The life of an estuary

An estuary is a semi-enclosed embayment, with a free connection to the sea at one end and a freshwater supply at the other, and within which fresh and salty waters mix.

Estuaries have a life: they are born, they age, and they die. Birth occurred gradually from around 10,000 years ago, when the ocean began rising from about 150 m below its present level. As the ocean rose, it also marched across the landscape, drowning everything in its path. Around 6,500 years ago, the sea stabilised at more or less its present level, the coastline as we know it today began to become recognisable, and New Zealand’s current quota of around 300 estuaries was established.

The Estuary Environment Classification (EEC) categorises New Zealand’s estuaries based on climatic, oceanic, riverine and catchment factors which, together, broadly determine physical and biological characteristics of estuaries. The EEC is utilised in NIWA’s Freshwater Information New Zealand.

With sea level stable, our estuaries then began to age: they have filled out with sediment, and grown an ecology. The article 'How estuaries grow old' describes how sediment infilling ages estuaries.

Read the Water & Atmosphere article 'How estuaries grow old'

In essence, estuaries fill with sediments from both ends: muddy “terrigenous” (derived from the land) sediments, eroded from the land and delivered mainly by rivers and streams during floods, fill the upper reaches; and marine sands, washed in through the mouth on a regular basis by tides and waves, fill the lower reaches. Today, many of our estuaries are largely infilled with sediment, and mud meets with sand in the middle reaches, and a fight for dominance ensues.

You will read a lot in here about the “sediment threat” to estuaries. Indeed, most of the issues that are going to be described in a later section relate to that threat. But why is sediment such a problem in estuaries? Isn’t it natural?

Think of it this way. The number-one control on an estuary’s ecology is its physical configuration: depth, pattern of subtidal (submerged at all stages of the tide) and intertidal (emerges from the water at low tide) habitats, and the nature of the substrate (mud, sand, or some mixture of the two). For example, you don’t see mangroves growing in deep channels, and you don’t find pipis in mudbanks that are submerged only for an hour or two every tide. In other words, everything likes to live in a particular kind of special place. If you change the physical nature of the estuary, then changes in the ecology inevitably follow.

So, how would you go about changing the ecology of an estuary if you had to?

The easiest way would be to increase sediment runoff (see the glossary at the bottom of this page) from the land, which would increase the rate of infilling and alter the balance between terrigenous muds and marine sands in the estuary. It turns out that this is exactly what we have been doing for several centuries now.

For example, before people arrived in New Zealand, a typical sedimentation rate (see the glossary at the bottom of this page) was 1 mm per year. But, with widespread removal of native forest, agriculture, roadbuilding and urban development accelerating soil erosion on the land, that figure is now some ten times or more higher (see 'What happens in estuaries during floods?'). This means our estuaries are getting shallower – which affects what lives where.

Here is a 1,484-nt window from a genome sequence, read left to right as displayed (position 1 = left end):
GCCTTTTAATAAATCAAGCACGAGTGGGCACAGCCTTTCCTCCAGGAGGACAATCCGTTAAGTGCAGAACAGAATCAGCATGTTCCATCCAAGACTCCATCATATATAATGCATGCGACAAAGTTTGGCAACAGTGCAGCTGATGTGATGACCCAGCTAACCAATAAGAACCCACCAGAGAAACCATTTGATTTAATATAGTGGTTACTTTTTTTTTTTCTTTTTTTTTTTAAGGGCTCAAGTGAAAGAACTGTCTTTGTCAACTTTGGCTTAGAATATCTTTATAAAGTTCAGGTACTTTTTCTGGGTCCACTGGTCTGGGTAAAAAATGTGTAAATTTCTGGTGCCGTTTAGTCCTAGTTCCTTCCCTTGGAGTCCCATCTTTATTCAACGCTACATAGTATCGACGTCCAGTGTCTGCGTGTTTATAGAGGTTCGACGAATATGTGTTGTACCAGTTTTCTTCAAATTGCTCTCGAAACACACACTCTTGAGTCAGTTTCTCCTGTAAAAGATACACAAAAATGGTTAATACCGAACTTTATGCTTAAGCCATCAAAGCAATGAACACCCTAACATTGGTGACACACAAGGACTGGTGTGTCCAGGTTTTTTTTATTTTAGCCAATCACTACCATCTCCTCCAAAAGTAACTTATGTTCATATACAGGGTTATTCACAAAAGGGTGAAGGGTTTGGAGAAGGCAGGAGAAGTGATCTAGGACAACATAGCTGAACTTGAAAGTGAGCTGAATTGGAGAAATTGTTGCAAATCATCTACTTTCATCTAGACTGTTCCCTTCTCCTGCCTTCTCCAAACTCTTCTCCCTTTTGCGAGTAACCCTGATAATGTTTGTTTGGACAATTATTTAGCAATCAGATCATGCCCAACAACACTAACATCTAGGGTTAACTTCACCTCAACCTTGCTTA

Read the Water & Atmosphere article 'What happens in estuaries during floods?'

At the same time, eroded soils spread out over and smother previously sandy areas of the estuary, and also turn the waters more turbid (see the glossary at the bottom of this page). Again, the result is a changed ecology, which we will see in detail shortly.

Every time we “disturb the catchment” (see the glossary at the bottom of this page) – for example, by roadbuilding and site development without controlling silt runoff, by logging without revegetation or proper management of access roads, by poor agricultural practices – we change the estuary. As we shall see, there is an ecological price to pay.

There are many other ways that we stress our estuaries: we discharge sewerage into them; we inadvertently fertilise them; we design buildings that leach heavy metals into them; we overfish them; and we let invasive species invade them. Still, it is fair to say that accelerated sediment erosion on the land has done, and is still doing, the most damage to our estuaries.

It is worth noting that the estuary aging metaphor is comprehensive: estuaries can also die by completely filling with sediment. We know that this has already happened in New Zealand (Hot Water Beach and Waikawau on the eastern Coromandel Peninsula are mentioned in 'How estuaries grow old'), and increasingly rapid mangrove expansion might be signalling onset of old age for many other North Island estuaries.

Read the Water & Atmosphere article 'How estuaries grow old'



Sediment runoff: sediment eroded from the land and transported down to the coast by flowing water.

Sedimentation rate: rate at which sediment permanently settles on the bed of an estuary, causing it to get shallower. Sedimentation rate will normally vary throughout an estuary, being highest in sheltered areas.

Turbidity: roughly, the clarity of the water. “Cloudy” or “dirty” water is turbid, which is usually caused by large amounts of particulate matter suspended in the water, e.g., fine sediments eroded from the land.

The term "disturbed catchment” indicates a catchment that is losing sediment faster than it would under native forest.


Like all of today’s estuaries, Tairua harbour was formed by the sea rising and spreading across an older landscape. From this vantage point, it is easy to visualise. [Terry Hume]


[Malcolm Green]


[Malcolm Green]